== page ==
Archive for January, 2011


New in .NET 4.0: string.IsNullOrWhiteSpace

I thought I’d quickly mention this nice time-saver added in .NET 4.0: string.IsNullOrWhiteSpace. It works just like IsNullOrEmpty but also checks to see if there’s nothing but spaces in the string, so you don’t have to Trim before checking.

Recently there’s been an explosion of spam “aggregator” sites (like efreedom.com and mail-archive.com) that show up in Google search results that scrape real sites (like StackOverflow.com) and pack in blinding amounts of ads.

It’s a huge waste of time trying to look through the aggregator’s pages looking for the answer to your problems, only to find out you have to click through to get to the full discussion on the real site. I’ve learned to skip those spam sites in the search results, but that’s a waste of mental bandwidth. If you want to automatically remove them from the search results entirely, there are a couple ways of doing it.

You could type “-site:efreedom.com –site:mail-archive.com etc etc etc” into each search, but that’s hardly convenient. Or you could use Google’s Custom Search Engine feature to seamlessly remove sites from your search results, but the trade off is the Custom Search Engine has a half page of ads at the top, so that doesn’t really clean things up for us.

Here’s the solution I use: If you are willing to use Firefox (or do already) and turn off Google Instant Search, you can install a tool that customizes the Google search pages and automatically strips the spammy sites from the results.

You’ll need Firefox (I’m told this also works with Chrome) then
1. Turn off Instant Search on the Google search page (set to “Instant is off”). The Google Noise Reduction Version 0.2.9 script doesn’t work with Instant Search.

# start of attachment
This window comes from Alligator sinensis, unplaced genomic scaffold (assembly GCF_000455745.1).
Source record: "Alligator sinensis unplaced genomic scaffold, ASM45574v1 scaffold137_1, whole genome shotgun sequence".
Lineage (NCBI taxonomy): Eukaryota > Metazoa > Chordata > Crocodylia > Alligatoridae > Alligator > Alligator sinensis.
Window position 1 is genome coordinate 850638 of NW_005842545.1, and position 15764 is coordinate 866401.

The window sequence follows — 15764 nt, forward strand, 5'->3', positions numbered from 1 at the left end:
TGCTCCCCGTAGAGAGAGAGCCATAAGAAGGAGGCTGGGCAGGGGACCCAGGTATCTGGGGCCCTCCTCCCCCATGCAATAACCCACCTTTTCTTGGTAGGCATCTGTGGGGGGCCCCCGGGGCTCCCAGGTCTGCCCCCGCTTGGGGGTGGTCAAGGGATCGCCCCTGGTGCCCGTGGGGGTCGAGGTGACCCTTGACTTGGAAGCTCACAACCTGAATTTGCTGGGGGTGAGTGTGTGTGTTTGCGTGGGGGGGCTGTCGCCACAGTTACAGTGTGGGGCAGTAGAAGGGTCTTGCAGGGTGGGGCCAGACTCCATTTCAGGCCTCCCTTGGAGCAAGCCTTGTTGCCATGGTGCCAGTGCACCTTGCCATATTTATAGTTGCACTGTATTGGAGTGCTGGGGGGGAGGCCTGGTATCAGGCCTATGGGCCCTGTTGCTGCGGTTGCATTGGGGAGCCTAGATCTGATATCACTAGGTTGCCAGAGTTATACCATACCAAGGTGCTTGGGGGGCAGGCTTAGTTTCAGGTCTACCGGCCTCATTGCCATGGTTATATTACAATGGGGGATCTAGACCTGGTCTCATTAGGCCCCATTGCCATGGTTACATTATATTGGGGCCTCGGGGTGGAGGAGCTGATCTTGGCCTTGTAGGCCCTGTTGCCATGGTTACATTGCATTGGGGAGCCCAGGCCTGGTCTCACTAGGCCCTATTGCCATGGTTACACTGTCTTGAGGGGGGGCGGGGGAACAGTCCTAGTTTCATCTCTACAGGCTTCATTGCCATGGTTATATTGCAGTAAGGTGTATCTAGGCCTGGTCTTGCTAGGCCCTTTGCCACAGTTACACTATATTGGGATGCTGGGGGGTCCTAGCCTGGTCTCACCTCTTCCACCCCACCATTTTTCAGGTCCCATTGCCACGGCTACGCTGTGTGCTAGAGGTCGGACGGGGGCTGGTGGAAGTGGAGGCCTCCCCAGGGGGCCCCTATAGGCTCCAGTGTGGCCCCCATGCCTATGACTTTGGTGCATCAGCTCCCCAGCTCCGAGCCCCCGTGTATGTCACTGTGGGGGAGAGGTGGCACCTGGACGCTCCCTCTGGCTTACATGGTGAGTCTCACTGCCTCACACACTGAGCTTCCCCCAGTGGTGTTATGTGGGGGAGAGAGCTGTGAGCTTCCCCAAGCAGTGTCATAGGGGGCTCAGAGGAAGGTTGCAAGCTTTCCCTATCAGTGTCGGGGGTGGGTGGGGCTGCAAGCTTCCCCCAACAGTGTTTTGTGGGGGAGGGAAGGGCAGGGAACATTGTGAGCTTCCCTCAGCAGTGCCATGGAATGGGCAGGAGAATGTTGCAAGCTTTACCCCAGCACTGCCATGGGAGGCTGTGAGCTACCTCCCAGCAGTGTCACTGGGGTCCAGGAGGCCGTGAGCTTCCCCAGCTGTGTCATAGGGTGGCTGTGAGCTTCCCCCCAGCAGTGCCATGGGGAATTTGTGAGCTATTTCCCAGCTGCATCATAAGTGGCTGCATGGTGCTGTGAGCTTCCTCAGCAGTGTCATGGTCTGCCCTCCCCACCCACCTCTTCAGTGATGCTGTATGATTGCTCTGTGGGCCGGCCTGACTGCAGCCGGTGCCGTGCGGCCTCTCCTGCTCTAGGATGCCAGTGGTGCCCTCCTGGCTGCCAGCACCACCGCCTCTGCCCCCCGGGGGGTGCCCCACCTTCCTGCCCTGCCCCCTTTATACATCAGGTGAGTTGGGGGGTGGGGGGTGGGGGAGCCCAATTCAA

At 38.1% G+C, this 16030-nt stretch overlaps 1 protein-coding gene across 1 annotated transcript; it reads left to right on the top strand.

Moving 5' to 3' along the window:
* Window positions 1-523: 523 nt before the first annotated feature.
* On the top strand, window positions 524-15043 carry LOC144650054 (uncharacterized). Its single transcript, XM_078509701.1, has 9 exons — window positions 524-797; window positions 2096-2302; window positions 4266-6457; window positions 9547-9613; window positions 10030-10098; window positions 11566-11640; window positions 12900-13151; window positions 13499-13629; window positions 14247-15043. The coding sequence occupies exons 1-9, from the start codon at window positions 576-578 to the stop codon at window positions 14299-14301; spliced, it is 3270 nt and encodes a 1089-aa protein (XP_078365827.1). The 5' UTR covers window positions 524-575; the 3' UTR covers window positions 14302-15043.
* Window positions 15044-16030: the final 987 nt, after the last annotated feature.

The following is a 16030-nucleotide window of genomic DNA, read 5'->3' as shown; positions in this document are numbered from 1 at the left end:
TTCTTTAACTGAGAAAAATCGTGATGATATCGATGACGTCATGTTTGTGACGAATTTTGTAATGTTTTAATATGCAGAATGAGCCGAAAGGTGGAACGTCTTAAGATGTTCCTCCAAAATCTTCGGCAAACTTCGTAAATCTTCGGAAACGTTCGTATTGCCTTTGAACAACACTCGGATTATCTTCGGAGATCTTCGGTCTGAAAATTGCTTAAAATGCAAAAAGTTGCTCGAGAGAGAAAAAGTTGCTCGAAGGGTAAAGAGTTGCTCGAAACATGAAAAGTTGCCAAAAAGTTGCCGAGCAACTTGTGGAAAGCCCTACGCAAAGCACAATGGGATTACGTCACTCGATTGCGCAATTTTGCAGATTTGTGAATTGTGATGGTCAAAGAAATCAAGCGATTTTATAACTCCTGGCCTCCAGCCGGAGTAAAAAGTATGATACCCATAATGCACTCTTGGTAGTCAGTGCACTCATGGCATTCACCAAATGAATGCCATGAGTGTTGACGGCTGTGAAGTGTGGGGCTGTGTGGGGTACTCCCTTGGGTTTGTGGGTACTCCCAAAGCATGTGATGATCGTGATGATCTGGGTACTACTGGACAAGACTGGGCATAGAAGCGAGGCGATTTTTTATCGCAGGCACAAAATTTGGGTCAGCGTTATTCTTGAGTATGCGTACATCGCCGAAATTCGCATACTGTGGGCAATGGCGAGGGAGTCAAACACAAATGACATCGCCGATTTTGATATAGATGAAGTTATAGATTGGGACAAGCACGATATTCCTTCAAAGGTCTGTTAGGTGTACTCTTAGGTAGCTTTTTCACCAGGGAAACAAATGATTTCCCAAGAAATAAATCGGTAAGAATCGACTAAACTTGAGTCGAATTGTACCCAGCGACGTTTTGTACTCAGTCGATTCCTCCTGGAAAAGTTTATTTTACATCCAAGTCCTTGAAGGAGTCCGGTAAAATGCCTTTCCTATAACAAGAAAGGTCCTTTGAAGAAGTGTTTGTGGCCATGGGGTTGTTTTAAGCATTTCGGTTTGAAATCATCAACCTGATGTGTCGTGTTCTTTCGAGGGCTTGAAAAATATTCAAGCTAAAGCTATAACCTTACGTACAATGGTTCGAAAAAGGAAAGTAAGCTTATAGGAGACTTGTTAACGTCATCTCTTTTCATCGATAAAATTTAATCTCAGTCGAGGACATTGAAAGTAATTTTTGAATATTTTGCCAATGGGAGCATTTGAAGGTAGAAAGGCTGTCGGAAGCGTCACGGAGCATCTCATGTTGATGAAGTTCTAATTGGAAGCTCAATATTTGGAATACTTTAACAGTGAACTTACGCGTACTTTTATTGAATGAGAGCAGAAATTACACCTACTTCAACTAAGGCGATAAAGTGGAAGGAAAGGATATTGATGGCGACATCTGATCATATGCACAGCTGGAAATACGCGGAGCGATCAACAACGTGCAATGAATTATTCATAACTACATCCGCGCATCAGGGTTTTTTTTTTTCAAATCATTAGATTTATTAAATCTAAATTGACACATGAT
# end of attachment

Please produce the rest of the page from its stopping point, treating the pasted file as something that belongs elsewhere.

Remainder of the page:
2. Install the Greasemonkey addon from the official Firefox site: https://addons.mozilla.org/en-US/firefox/addon/748/
3. Set the script editor for Greasemonkey:
a. Type “about:config” in the Firefox URL window (as if you were typing in a website address) and hit enter.
b. Hit the “I’ll be careful, I promise!” alert button.
c. In the Filter box, type “greasemonkey.editor” and doubleclick the preference when it appears.
d. Set the value to “C:\Windows\system32\notepad.exe” (or your favorite script editing tool) and hit ok.
4. Install the Google Noise Reduction script from the Greasemonkey script site: http://userscripts.org/scripts/show/44418
a. Hit the Install button and ok.
b. If you see the user.js file display instead, go to Tools –> Greasemonkey –> Enabled.
c. Version 0.2.9 has a small bug in it, so if you install that version, you’ll want to fix it:
i. Go to Tools –> Greasemonkey –> Manage User Scripts and edit the Google Noise Reduction script.
ii. Find the “if(window.AutoPagerize…” block and replace it with:

var addFilterHandler = function(){
window.AutoPagerize.addFilter(function(page){
    setTimeout(function(){
        var autopagerize_linkNode = 
            SITEINFO.linkNode.replace(/^\S+/,"");
        $(autopagerize_linkNode, page)
            .each(function(index, node){ 
                Filter.check(node); 
            });
        }, 0);
});} 
if(window.AutoPagerize)
{ 
    addFilterHandler(); 
} else { 
    window.addEventListener('GM_AutoPagerizeLoaded', addFilterHandler, false); 
}

iii. Hit Save.
5. Now when you run a Google search, you’ll see a “Filter” button next to every result. Hit that button for every spam site you want to filter out and select the URL you want to block. When you run your search, you’ll never see that site again!
6. You can manage your blocked sites in the “Noise Reduction” button at the top of the Google page.

P.S. There are literally thousands of Greasemonkey scripts out there that let you customize websites in all kinds of ways. You can find hundreds for hacking Google pages, but I’ve found they often conflict with each other, so be prepared to test new scripts and uninstall them if they block other scripts’ features you need. If you find a script that works better than Google Noise Reduction, let me know.

Happy searching!

© 2017 Robert Corvus